Do not put on your parking brakes suddenly. This could result in loss of control of the vehicle.
Loss of the Wheel
Same procedure as a tire blowout.
Do not open the radiator cap.
1. Drive off the road clear of traffic and stop.
2. Turn off the engine and all electrical switches.
3. Get all passengers out of and away from the vehicles. Poisonous fumes may fill the vehicle.
4. If the fire is small, use a chemical fire extinguisher, dirt, mud, sand or clothing to smother the fire. Do not use water on gasoline, oil or electrical fires.
5. If a large gasoline or oil fire develops, you may not be able to fight it. Don’t try, seek assistance.
Plunging into Water
1. Get into the air pocket so you can breathe.
2. When the car settles and pressure inside and outside is equal, it is easier to open a door or window.
3. Remember, you may have several minutes of time. If you don’t panic, there can be enough time to escape.
Make sure the two cars are not touching.
1. The possibility of severe injury may occur if jumping-off a dead battery.
2. Take off the vent caps from both batteries. Put a cloth over the open vent wells.
3. Turn off lights, heater and radio.
4. Connect the positive post of the dead battery to the positive post of the live battery.
5. Connect the negative post of the live battery to the negative post of the dead battery or to the engine block or frame.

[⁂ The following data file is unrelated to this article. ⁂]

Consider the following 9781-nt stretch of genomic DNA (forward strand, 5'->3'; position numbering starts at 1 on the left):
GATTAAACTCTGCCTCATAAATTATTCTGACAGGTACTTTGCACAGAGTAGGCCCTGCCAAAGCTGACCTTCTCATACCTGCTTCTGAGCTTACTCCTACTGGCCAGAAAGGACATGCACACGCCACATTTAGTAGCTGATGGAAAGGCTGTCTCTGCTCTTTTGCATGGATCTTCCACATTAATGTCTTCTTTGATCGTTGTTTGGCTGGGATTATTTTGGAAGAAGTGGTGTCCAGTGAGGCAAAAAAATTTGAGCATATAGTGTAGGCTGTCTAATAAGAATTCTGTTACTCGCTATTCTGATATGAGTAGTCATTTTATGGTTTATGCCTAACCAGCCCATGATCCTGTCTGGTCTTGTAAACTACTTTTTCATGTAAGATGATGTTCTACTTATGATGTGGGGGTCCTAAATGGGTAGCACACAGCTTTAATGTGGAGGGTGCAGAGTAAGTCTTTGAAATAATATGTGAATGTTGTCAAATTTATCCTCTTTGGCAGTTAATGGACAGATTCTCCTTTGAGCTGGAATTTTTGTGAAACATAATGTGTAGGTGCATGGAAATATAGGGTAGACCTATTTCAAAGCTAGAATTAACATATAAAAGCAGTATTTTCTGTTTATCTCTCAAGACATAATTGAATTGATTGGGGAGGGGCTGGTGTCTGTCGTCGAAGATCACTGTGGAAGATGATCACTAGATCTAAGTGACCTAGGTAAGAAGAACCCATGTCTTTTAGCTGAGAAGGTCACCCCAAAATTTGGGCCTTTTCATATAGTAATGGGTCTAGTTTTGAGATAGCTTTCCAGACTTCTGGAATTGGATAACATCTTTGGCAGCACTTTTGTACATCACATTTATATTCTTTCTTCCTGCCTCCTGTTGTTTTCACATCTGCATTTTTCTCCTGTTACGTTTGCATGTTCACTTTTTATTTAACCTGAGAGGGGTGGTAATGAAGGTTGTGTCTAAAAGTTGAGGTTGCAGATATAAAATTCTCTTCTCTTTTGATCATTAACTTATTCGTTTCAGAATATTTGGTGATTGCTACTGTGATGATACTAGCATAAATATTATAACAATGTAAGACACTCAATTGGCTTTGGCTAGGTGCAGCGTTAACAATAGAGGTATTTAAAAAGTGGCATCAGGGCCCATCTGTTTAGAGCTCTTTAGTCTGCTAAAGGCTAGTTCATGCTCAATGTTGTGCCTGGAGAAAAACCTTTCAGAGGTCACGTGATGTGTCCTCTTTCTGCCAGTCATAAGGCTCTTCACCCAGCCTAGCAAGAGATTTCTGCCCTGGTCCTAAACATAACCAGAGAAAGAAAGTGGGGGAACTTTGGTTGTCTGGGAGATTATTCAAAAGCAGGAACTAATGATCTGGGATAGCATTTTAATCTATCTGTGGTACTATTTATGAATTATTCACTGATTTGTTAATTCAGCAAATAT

Start the car giving the jump. Let it run a few minutes. Then take off the cables in the opposite order and put the vent caps back on. Throw away the cloth used to cover the vent wells.
At night, put flares at least 100 feet behind your car on the side of the road. Flares put beside, 100 feet ahead of your car, and at the side of the road to give you added safety. Stay in your car at night if traveling alone for safety and be cautious of help offered.
During daylight, tie a white cloth to the radio antenna or left door handle and raise the hood as a signal that your car has broken down. It is generally best to wait outside your car in a safe place and stay with your car.
1. Stop immediately, identify yourself.
2. Help the injured. Assume the need for an ambulance if in doubt.
3. Exchange information. You are required to give name, address, and vehicle license number if requested. Notify your insurance company, see your doctor if shaken up.
If not trained in first aid remember the following:
1. Send for help.
2. Try to help the injured where they lie in order of their needs. Keep them warm.
3. To stop bleeding, place a clean cloth over the wound.
4. If the person has stopped breathing, give first aid if you know how.
5. Do not move the injured unless there is immediate life threatening danger. Movement could cause more injury.
6. Ask a walking injured person to sit or lie down on his back. If the person is bleeding from the lower part of the face or jaw, turn him on his side. Do not give fluids.
7. You should not try to take an injured person to the hospital unless there is no way to get help. With serious injuries, improper movement, may be harmful.
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by Enoch Morrison | Last Updated: January 8, 2019